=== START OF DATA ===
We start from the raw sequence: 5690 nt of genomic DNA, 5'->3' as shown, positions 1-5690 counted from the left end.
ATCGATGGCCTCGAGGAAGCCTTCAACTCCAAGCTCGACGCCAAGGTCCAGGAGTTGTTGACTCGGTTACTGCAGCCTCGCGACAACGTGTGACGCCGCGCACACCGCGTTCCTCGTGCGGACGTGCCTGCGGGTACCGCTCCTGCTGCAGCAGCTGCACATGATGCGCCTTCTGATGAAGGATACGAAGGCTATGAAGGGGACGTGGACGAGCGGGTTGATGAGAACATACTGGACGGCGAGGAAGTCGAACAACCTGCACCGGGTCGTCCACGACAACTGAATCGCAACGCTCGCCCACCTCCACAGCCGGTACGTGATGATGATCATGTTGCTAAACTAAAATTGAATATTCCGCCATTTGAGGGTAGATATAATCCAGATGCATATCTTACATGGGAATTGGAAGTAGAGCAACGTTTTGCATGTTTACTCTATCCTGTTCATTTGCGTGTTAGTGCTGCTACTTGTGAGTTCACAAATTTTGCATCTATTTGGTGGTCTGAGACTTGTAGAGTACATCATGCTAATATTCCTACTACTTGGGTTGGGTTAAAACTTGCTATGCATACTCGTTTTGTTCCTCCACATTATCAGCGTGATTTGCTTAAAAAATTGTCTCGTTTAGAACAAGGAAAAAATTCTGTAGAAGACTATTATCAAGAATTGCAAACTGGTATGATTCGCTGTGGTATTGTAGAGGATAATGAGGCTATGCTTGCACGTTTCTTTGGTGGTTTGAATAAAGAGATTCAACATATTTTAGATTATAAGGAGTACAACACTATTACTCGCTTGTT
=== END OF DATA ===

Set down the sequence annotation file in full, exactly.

We start from the raw sequence: 5690 nt of genomic DNA, 5'->3' as shown, positions 1-5690 counted from the left end.
ATCGATGGCCTCGAGGAAGCCTTCAACTCCAAGCTCGACGCCAAGGTCCAGGAGTTGTTGACTCGGTTACTGCAGCCTCGCGACAACGTGTGACGCCGCGCACACCGCGTTCCTCGTGCGGACGTGCCTGCGGGTACCGCTCCTGCTGCAGCAGCTGCACATGATGCGCCTTCTGATGAAGGATACGAAGGCTATGAAGGGGACGTGGACGAGCGGGTTGATGAGAACATACTGGACGGCGAGGAAGTCGAACAACCTGCACCGGGTCGTCCACGACAACTGAATCGCAACGCTCGCCCACCTCCACAGCCGGTACGTGATGATGATCATGTTGCTAAACTAAAATTGAATATTCCGCCATTTGAGGGTAGATATAATCCAGATGCATATCTTACATGGGAATTGGAAGTAGAGCAACGTTTTGCATGTTTACTCTATCCTGTTCATTTGCGTGTTAGTGCTGCTACTTGTGAGTTCACAAATTTTGCATCTATTTGGTGGTCTGAGACTTGTAGAGTACATCATGCTAATATTCCTACTACTTGGGTTGGGTTAAAACTTGCTATGCATACTCGTTTTGTTCCTCCACATTATCAGCGTGATTTGCTTAAAAAATTGTCTCGTTTAGAACAAGGAAAAAATTCTGTAGAAGACTATTATCAAGAATTGCAAACTGGTATGATTCGCTGTGGTATTGTAGAGGATAATGAGGCTATGCTTGCACGTTTCTTTGGTGGTTTGAATAAAGAGATTCAACATATTTTAGATTATAAGGAGTACAACACTATTACTCGCTTGTT